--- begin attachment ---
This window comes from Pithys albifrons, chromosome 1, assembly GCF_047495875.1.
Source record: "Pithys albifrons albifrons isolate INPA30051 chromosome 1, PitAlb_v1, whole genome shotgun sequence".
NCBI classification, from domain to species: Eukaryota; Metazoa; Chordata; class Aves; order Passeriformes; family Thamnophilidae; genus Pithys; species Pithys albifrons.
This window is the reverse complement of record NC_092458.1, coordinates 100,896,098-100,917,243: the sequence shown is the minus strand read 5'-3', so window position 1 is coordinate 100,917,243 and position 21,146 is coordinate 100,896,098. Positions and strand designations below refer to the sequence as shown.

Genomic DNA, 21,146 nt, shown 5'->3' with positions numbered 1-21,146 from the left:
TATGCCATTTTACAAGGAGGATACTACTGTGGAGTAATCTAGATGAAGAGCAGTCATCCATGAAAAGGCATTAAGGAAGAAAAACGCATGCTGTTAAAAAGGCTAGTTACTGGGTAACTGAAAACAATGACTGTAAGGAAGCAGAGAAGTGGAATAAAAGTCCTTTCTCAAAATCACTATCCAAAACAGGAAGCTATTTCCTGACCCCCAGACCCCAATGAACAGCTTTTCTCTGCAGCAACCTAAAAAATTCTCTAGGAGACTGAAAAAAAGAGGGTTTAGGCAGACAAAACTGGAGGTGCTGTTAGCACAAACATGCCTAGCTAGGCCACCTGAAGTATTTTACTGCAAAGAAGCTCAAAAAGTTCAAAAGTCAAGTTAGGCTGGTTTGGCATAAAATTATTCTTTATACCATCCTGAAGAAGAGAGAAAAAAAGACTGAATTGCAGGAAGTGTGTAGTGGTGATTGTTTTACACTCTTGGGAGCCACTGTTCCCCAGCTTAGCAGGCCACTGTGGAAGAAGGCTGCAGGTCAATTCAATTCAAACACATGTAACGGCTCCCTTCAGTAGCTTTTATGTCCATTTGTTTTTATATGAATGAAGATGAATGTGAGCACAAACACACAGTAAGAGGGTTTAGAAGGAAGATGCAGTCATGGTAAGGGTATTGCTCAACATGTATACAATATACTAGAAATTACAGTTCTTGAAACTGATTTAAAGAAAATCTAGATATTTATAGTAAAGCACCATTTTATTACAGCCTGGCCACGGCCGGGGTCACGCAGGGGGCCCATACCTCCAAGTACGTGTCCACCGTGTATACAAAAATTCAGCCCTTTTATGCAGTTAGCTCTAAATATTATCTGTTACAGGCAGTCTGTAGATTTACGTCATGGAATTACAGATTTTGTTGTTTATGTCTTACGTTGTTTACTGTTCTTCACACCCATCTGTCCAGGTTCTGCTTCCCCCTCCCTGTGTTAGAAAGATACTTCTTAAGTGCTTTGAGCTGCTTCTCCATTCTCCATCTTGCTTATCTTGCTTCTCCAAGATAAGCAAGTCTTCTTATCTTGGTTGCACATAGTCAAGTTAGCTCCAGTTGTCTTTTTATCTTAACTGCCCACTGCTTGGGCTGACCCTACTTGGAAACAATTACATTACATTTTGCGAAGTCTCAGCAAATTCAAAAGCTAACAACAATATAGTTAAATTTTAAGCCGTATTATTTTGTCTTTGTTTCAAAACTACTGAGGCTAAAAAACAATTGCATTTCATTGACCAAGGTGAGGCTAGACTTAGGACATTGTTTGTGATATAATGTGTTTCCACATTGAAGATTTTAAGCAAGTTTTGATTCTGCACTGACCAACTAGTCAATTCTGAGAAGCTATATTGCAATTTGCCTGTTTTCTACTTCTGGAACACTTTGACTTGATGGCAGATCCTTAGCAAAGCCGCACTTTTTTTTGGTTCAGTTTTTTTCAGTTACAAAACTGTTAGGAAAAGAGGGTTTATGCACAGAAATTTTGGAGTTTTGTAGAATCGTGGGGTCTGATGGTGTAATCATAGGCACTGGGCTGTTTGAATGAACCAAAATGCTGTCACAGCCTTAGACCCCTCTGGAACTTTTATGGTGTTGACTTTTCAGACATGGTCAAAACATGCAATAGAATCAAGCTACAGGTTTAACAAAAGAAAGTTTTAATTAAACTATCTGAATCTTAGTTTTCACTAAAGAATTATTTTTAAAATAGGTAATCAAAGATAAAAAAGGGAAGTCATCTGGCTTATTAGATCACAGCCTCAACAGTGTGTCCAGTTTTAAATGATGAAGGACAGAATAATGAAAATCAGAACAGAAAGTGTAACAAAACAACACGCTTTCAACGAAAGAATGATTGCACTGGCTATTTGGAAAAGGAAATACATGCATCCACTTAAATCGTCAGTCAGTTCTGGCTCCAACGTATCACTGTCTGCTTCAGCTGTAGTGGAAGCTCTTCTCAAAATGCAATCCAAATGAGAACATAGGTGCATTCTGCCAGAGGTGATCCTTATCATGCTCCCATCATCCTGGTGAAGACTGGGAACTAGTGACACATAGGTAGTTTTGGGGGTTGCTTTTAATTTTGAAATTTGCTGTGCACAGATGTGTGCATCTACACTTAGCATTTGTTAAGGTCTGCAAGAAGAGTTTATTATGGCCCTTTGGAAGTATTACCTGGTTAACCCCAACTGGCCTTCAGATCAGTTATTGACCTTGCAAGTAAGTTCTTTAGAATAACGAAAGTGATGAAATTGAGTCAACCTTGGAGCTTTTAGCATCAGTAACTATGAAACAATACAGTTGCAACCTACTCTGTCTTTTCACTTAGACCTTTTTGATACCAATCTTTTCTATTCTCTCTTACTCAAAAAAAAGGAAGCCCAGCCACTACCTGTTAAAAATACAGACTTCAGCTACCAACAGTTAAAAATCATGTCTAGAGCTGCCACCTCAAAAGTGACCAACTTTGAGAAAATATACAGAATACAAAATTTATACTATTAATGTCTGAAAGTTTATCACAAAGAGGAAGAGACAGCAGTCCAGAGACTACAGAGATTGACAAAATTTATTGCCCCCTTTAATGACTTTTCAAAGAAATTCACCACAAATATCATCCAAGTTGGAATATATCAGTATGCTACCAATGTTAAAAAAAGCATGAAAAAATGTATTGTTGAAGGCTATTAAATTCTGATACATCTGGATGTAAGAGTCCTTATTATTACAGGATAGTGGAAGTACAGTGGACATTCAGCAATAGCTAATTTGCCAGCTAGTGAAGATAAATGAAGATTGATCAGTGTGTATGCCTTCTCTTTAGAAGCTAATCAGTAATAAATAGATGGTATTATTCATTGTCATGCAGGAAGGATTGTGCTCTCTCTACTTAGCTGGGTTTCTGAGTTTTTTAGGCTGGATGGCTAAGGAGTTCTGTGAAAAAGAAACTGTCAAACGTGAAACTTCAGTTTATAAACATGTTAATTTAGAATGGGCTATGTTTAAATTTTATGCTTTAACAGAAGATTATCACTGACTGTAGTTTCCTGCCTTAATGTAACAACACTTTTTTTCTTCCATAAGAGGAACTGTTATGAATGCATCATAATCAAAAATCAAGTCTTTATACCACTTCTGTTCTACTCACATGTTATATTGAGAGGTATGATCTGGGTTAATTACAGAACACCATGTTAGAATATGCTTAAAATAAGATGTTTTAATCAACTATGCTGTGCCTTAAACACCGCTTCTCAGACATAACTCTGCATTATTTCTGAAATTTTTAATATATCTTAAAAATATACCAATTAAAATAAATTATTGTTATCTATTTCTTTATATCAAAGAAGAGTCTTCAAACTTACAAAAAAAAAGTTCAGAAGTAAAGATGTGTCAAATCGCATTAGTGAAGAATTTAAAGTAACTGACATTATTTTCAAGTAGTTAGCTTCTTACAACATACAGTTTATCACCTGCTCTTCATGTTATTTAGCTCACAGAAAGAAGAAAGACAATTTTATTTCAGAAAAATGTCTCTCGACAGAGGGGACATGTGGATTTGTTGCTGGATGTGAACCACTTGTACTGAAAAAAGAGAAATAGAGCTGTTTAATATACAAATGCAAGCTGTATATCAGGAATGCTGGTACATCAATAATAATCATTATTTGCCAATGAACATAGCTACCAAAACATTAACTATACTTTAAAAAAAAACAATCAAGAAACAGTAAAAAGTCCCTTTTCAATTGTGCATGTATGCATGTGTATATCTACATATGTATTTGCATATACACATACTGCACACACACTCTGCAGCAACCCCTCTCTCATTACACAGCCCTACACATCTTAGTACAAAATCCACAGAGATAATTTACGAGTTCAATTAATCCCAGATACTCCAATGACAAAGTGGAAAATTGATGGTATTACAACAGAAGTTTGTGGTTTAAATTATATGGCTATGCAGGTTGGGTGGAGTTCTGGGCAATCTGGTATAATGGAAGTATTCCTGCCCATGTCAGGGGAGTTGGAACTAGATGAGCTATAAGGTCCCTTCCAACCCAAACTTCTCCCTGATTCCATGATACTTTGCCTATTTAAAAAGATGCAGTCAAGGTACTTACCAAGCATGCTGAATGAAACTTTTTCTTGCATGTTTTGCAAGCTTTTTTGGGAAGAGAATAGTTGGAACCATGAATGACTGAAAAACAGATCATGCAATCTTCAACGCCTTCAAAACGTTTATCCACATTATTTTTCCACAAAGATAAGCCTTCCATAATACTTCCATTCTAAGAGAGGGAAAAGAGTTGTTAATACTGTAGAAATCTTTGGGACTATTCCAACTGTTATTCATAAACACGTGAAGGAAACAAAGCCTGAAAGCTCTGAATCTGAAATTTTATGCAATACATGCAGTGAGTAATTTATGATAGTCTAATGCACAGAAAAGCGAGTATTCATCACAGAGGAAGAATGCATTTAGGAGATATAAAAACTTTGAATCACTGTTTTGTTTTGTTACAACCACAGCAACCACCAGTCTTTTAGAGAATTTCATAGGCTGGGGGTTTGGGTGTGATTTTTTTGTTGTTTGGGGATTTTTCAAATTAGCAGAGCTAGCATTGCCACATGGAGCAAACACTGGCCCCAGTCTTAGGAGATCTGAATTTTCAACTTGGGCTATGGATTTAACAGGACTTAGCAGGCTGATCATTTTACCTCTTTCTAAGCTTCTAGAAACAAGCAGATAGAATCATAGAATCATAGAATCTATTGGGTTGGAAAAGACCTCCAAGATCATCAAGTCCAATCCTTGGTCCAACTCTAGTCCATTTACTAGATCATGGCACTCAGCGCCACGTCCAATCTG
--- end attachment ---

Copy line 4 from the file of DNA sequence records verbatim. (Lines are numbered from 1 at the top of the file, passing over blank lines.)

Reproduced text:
This window is the reverse complement of record NC_092458.1, coordinates 100,896,098-100,917,243: the sequence shown is the minus strand read 5'-3', so window position 1 is coordinate 100,917,243 and position 21,146 is coordinate 100,896,098. Positions and strand designations below refer to the sequence as shown.